We all know that restaurants mark up their wine. But you may be surprised at which restaurant wines on the menu are typically the most overpriced.
It’s widely believed that the second cheapest wine is the worst value. The theory is that the restaurant is exploiting naïve customers who are too embarrassed to order the cheapest bottle of wine on the menu for fear of looking stingy.
Researchers from the London School of Economics and the University of Sussex decided to test the theory, known as the “embarrassment theory.”
It turns out that this assumption is wrong. The second cheapest bottle is not generally the most overpriced restaurant wine on the menu.
The study was entitled Is the Second-Cheapest Wine a Rip-Off? Economics vs. Psychology in Product-Line Pricing, and published in the Journal of the American Association of Wine Economists.
It analyzed 470 wine lists from 249 London restaurants, totaling 6,335 wines. The restaurants’ wine menus were all pretty short; none of them were more than three pages.
The study found that the mean markup on wine from retail to wine list was 303 percent. However, the biggest mark-ups weren’t on the second cheapest wine on the menu. That, the study authors said, was an urban myth. Instead, the most overpriced restaurant wine is usually closer to the center of the list.
“Our study challenges the notion and finds that the percentage mark-up on the second cheapest wine is significantly below that on the third, fourth, and fifth cheapest wine and well below the peak mark-up, which tends to occur around the median wine on the menu,” said Professor David de Meza, one of the researchers, in a press release announcing the study.
The study also found that buying by the glass wasn’t substantially more expensive than by the bottle, contrary to popular belief. Drinking by the bottle only saves seven percent.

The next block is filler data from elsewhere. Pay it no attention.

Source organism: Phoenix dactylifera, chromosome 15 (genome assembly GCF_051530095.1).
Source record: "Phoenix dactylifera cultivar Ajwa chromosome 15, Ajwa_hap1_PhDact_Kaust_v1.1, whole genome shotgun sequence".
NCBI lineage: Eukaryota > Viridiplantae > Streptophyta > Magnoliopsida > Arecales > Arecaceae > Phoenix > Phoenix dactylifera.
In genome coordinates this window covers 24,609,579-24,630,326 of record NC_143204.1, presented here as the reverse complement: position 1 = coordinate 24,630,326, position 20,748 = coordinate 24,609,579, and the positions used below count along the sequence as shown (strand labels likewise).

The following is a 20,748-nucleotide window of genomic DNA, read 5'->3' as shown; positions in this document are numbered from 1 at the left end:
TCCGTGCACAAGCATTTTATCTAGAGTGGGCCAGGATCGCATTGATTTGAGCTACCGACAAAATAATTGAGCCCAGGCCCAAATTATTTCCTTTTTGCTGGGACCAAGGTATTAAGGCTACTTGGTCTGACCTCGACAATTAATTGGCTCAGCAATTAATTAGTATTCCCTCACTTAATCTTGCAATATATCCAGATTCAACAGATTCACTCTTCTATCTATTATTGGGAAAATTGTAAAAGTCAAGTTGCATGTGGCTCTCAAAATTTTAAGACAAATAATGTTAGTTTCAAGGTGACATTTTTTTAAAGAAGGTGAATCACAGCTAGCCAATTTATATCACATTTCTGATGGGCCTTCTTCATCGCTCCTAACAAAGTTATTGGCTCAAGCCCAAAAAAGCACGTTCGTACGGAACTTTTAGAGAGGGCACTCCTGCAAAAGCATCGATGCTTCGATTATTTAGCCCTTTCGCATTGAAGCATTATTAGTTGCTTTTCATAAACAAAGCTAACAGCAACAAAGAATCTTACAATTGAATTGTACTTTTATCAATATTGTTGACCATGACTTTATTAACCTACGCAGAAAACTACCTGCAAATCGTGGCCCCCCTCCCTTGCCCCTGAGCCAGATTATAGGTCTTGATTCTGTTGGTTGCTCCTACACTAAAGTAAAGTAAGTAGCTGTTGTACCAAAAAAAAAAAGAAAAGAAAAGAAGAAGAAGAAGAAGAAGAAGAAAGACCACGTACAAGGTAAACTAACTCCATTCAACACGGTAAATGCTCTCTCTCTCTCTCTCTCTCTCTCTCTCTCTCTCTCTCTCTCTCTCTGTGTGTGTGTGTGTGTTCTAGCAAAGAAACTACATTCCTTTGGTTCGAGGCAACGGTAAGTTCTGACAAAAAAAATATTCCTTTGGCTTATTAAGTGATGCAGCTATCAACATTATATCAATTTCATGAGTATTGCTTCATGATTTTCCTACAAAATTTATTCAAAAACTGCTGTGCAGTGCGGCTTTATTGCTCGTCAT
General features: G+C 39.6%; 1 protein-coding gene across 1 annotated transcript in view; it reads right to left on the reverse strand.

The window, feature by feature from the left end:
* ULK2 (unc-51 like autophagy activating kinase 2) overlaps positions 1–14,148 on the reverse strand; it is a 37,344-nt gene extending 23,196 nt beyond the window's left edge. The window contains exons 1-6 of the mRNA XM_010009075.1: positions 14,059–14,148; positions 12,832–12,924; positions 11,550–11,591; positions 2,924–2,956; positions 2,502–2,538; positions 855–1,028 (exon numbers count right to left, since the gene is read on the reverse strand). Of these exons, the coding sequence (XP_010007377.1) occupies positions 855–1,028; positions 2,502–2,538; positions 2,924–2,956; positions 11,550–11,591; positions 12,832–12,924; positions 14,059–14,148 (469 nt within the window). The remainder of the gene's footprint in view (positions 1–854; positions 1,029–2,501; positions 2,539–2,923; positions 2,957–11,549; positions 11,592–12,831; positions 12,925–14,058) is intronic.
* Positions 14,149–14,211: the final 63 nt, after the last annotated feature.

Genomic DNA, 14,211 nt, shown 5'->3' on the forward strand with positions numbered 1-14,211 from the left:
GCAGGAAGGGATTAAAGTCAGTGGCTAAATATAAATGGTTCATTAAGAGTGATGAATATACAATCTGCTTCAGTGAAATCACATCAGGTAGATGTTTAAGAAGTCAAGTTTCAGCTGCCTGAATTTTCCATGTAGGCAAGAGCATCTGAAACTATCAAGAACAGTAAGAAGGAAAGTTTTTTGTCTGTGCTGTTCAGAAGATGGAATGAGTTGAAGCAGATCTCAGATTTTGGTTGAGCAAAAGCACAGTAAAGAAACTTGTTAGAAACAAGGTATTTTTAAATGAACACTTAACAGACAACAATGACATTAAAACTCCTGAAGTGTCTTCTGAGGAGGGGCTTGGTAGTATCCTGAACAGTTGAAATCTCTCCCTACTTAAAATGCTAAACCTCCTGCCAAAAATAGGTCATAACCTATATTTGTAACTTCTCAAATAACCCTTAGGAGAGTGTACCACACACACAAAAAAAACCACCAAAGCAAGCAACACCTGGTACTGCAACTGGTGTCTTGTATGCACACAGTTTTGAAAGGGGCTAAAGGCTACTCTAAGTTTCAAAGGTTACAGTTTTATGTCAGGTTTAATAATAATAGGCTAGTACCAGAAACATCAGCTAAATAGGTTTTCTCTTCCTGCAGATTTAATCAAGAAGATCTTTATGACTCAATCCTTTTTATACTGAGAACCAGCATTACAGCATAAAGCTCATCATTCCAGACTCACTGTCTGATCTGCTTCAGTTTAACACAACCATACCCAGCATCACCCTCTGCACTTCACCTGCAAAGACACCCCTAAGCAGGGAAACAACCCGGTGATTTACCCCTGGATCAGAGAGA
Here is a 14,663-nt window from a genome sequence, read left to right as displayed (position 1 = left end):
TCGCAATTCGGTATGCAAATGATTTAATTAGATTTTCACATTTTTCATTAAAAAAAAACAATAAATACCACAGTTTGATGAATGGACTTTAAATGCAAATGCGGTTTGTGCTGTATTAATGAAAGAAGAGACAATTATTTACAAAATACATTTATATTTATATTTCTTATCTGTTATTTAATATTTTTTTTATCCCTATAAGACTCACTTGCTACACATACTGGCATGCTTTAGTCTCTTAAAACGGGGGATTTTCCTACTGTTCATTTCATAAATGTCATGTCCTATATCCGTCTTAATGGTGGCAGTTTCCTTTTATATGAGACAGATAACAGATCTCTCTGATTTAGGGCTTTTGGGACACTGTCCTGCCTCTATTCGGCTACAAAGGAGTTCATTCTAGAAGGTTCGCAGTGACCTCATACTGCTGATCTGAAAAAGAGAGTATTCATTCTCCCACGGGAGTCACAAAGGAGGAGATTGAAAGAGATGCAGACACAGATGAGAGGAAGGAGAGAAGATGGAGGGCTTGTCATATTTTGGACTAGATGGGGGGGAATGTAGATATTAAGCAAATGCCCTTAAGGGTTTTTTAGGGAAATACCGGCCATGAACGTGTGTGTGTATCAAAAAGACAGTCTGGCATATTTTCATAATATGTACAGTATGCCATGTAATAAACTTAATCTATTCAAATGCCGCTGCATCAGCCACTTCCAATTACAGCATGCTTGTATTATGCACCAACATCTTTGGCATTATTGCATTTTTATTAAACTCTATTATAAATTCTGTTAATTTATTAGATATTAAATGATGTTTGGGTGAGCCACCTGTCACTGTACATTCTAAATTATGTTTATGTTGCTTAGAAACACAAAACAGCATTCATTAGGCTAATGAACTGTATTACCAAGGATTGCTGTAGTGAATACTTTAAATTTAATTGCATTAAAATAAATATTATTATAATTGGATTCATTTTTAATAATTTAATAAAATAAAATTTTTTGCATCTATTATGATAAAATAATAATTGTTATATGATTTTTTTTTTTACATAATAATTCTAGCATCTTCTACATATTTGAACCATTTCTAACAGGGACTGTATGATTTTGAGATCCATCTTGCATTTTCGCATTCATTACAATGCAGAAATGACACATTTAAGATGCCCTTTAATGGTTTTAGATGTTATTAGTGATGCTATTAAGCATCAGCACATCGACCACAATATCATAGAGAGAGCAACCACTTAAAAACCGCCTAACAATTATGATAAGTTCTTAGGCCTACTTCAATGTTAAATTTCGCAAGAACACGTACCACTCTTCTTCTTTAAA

And while one may not want to order the most expensive bottle on the menu, it may actually be the best bargain relative to its retail cost.
“Having the highest percentage mark-ups on the middle wines can be logically explained. It would be reasonable to assume that at the low end of the wine, margins are kept down to encourage consumption. At the high end, low margins induce customers’ upgrading to the more expensive wines on the list,” according to Professor Vikram Pathania, another researcher.
The authors concluded the study with advice to diners.
“Behavioural factors imply either the cheapest wine or top end wines are the best buys, in which case the appropriate maxim is, don’t get stuck in the middle!”
This news may be particularly helpful now that we’re coming out of pandemic hibernation and returning to restaurant dining. It pays to know to watch out for high markups and which restaurant wines on the menu are more likely to be overpriced.
I’m also more inclined now to review a restaurant’s wine menu beforehand, so I know what’s available and how it’s priced.
The bottom line for us diners: drink what you want to drink. But if you’re not sure what wine bottle to order, at least we now have a better idea of which wines on a restaurant’s menu are the best value.
We hope these insights about which restaurant wines on the menu are the most overpriced will help you the next time you’re ordering wine in a restaurant. This study certainly opened my eyes.
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